Before Enbridge Energy can bring in the bulldozers and backhoes to build its Line 3 pipeline across northern Minnesota, it still has to go through more months of regulatory scrutiny.
The project took a big step forward late last month when it won approval from the Minnesota Public Utilities Commission after nearly four years of review — but it was by no means the last hurdle the controversial project faces. Gov. Mark Dayton's office has tallied 29 more approvals needed before construction can start.
And even if Enbridge gets all of those permits approved by state agencies, county governments and federal regulators, there's still the likelihood that one or more decisions will be challenged in court.
"Patience is a virtue in advocacy for large-scale infrastructure projects and large-scale natural resource development projects," said Nancy Norr of Jobs for Minnesotans, a group that supports Line 3.
Grow the Future of Public Media
MPR News is supported by Members. Gifts from individuals power everything you find here. Make a gift of any amount today to become a Member!
The company expects the bulk of the permits will be in hand by Nov. 1, according to Guy Jarvis, executive vice president for pipelines and projects at Enbridge.
"Once you have all that, it's still several months of mobilization before you're actually out doing significant construction," he said, predicting that construction could start in early 2019.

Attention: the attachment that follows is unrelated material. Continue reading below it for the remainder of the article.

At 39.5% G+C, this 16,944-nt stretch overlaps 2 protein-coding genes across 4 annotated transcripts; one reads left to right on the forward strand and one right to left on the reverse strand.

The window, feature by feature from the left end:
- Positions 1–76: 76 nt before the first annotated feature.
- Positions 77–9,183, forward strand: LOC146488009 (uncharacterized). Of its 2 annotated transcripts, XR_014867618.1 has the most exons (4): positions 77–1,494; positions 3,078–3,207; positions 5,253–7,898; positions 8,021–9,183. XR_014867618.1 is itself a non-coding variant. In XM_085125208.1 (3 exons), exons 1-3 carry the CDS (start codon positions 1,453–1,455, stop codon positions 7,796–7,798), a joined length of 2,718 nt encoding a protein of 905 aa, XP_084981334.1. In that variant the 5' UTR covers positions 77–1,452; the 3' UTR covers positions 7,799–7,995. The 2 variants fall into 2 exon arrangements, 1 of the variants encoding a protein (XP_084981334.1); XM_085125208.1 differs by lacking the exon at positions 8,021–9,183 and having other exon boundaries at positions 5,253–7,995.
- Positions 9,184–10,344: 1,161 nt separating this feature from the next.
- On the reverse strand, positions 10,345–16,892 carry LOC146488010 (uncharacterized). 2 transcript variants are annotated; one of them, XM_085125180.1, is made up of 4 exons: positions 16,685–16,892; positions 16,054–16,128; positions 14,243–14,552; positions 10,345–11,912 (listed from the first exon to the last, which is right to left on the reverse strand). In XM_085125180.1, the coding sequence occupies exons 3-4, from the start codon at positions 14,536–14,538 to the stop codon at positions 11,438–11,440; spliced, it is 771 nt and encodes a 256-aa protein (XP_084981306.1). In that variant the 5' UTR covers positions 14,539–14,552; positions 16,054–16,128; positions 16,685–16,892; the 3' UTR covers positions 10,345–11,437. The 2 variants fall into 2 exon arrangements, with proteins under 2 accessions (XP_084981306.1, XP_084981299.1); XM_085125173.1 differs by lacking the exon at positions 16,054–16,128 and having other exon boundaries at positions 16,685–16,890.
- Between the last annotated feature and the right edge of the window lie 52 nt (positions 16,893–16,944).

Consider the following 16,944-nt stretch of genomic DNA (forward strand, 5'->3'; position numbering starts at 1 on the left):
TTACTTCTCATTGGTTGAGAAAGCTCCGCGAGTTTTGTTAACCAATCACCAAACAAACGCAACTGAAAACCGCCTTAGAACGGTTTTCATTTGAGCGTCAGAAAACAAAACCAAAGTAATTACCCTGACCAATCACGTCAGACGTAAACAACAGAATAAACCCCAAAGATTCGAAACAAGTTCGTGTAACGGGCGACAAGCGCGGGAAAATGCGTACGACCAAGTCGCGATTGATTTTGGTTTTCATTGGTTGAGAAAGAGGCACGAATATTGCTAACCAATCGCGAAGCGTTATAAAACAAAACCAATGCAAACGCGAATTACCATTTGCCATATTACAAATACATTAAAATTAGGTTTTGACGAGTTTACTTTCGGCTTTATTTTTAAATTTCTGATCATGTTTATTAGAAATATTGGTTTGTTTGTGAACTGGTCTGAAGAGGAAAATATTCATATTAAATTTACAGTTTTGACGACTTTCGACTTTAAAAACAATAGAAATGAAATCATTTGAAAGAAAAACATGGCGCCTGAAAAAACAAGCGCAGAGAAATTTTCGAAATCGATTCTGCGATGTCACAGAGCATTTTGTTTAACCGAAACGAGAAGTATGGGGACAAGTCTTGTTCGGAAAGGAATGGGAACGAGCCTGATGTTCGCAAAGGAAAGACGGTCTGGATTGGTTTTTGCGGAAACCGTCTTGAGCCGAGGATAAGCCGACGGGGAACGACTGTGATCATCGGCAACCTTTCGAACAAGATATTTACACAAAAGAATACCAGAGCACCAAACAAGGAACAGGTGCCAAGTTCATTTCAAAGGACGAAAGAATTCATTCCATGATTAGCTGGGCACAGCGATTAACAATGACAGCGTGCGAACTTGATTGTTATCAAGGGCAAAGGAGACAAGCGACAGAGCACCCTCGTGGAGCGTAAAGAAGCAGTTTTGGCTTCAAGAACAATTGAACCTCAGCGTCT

The first thing on Enbridge's to-do list is filling in the details on an agreement with the PUC to adhere to certain conditions. That includes a plan for paying for cleanup, should the new pipeline spill, and offering jobs to Native American contractors. Those details are due next week, and project opponents say they'll be heavily scrutinized.
"We still have a long way to go at the PUC," said Scott Strand, the attorney representing Friends of the Headwaters. He says once the conditions are clarified, groups opposing Line 3 can ask for reconsideration, and can also ask the Minnesota Court of Appeals to review the decision.
As for the two dozen plus permits Enbridge needs, Strand says some of them, especially those that fall under the federal Clean Water Act, could take a long time. There are also permits involving land use, air quality and endangered species.
"It's too early to know what's going to happen. There's a lot of things that have to be decided between now and the time any kind of a pipeline project were to start," Strand said. "And in the meantime, the economics of all of this can change."
That includes the global price of oil. And this fall's election results could also have an impact on how fossil fuel infrastructure is regulated both in Minnesota and nationally.
Some of the state agencies expecting permit applications from Enbridge haven't received them yet. That doesn't surprise Willis Mattison, a retired Minnesota Pollution Control Agency official who has been a vocal critic of the project.
"They must know that the headwinds are still against them," he said. "Even though they got past this preliminary part, they have some major battles to win yet."
For example, Mattison said, the state certification of a federal water quality permit could get complicated, because Enbridge will be disturbing thousands of acres of land previously untouched by pipelines.
"These waters are extremely sensitive to disturbance. So to think you can cut a swath several hundred feet wide across these waters, disturb the ground and surface water flows, plants and organisms that grow there and not adversely impact the ecosystem is folly," he said.
By law, environmental impacts must be minimized, but sometimes potential impacts don't surface until construction. A pipeline on the East Coast was forced to halt construction earlier this year to protect endangered bats and birds.